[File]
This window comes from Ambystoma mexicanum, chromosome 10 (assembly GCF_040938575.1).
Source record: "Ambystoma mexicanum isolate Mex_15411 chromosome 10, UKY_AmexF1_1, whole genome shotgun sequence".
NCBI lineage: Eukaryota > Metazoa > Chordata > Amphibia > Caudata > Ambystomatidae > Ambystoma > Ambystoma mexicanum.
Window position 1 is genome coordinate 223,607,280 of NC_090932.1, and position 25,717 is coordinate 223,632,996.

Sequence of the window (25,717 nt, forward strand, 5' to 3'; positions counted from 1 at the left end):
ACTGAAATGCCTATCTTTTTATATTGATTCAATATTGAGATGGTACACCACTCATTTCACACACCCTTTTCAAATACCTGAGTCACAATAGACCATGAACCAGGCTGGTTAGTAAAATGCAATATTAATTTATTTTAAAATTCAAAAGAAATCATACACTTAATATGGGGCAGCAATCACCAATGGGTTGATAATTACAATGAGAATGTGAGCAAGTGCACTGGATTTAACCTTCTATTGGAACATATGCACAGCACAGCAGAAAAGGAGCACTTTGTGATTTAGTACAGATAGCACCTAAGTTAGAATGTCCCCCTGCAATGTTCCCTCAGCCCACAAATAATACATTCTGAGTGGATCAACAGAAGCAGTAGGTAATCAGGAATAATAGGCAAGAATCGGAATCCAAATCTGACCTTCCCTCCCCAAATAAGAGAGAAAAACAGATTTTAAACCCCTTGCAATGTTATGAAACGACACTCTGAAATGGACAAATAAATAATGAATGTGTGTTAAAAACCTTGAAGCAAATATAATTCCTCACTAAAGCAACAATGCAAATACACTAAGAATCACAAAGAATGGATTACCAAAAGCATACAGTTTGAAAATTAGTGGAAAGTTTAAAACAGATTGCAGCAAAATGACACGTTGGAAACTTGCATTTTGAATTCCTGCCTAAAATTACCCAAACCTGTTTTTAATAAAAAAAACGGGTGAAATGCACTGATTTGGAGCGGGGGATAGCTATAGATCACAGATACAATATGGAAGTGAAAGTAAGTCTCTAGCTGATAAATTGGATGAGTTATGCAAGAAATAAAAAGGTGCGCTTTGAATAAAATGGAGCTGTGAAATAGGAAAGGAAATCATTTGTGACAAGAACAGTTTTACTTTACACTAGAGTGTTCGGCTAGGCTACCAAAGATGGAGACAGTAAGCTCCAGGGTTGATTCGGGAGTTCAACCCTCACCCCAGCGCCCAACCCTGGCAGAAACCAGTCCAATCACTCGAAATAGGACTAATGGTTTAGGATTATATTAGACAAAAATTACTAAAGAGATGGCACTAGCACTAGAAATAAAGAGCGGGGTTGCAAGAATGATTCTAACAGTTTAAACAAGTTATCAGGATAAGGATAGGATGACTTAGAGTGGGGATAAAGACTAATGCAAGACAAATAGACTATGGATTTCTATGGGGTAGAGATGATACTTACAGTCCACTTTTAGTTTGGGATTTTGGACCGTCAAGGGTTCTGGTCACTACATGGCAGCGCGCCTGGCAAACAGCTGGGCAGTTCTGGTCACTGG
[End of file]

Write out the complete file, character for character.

This window comes from Ambystoma mexicanum, chromosome 10 (assembly GCF_040938575.1).
Source record: "Ambystoma mexicanum isolate Mex_15411 chromosome 10, UKY_AmexF1_1, whole genome shotgun sequence".
NCBI lineage: Eukaryota > Metazoa > Chordata > Amphibia > Caudata > Ambystomatidae > Ambystoma > Ambystoma mexicanum.
Window position 1 is genome coordinate 223,607,280 of NC_090932.1, and position 25,717 is coordinate 223,632,996.

Sequence of the window (25,717 nt, forward strand, 5' to 3'; positions counted from 1 at the left end):
ACTGAAATGCCTATCTTTTTATATTGATTCAATATTGAGATGGTACACCACTCATTTCACACACCCTTTTCAAATACCTGAGTCACAATAGACCATGAACCAGGCTGGTTAGTAAAATGCAATATTAATTTATTTTAAAATTCAAAAGAAATCATACACTTAATATGGGGCAGCAATCACCAATGGGTTGATAATTACAATGAGAATGTGAGCAAGTGCACTGGATTTAACCTTCTATTGGAACATATGCACAGCACAGCAGAAAAGGAGCACTTTGTGATTTAGTACAGATAGCACCTAAGTTAGAATGTCCCCCTGCAATGTTCCCTCAGCCCACAAATAATACATTCTGAGTGGATCAACAGAAGCAGTAGGTAATCAGGAATAATAGGCAAGAATCGGAATCCAAATCTGACCTTCCCTCCCCAAATAAGAGAGAAAAACAGATTTTAAACCCCTTGCAATGTTATGAAACGACACTCTGAAATGGACAAATAAATAATGAATGTGTGTTAAAAACCTTGAAGCAAATATAATTCCTCACTAAAGCAACAATGCAAATACACTAAGAATCACAAAGAATGGATTACCAAAAGCATACAGTTTGAAAATTAGTGGAAAGTTTAAAACAGATTGCAGCAAAATGACACGTTGGAAACTTGCATTTTGAATTCCTGCCTAAAATTACCCAAACCTGTTTTTAATAAAAAAAACGGGTGAAATGCACTGATTTGGAGCGGGGGATAGCTATAGATCACAGATACAATATGGAAGTGAAAGTAAGTCTCTAGCTGATAAATTGGATGAGTTATGCAAGAAATAAAAAGGTGCGCTTTGAATAAAATGGAGCTGTGAAATAGGAAAGGAAATCATTTGTGACAAGAACAGTTTTACTTTACACTAGAGTGTTCGGCTAGGCTACCAAAGATGGAGACAGTAAGCTCCAGGGTTGATTCGGGAGTTCAACCCTCACCCCAGCGCCCAACCCTGGCAGAAACCAGTCCAATCACTCGAAATAGGACTAATGGTTTAGGATTATATTAGACAAAAATTACTAAAGAGATGGCACTAGCACTAGAAATAAAGAGCGGGGTTGCAAGAATGATTCTAACAGTTTAAACAAGTTATCAGGATAAGGATAGGATGACTTAGAGTGGGGATAAAGACTAATGCAAGACAAATAGACTATGGATTTCTATGGGGTAGAGATGATACTTACAGTCCACTTTTAGTTTGGGATTTTGGACCGTCAAGGGTTCTGGTCACTACATGGCAGCGCGCCTGGCAAACAGCTGGGCAGTTCTGGTCACTGG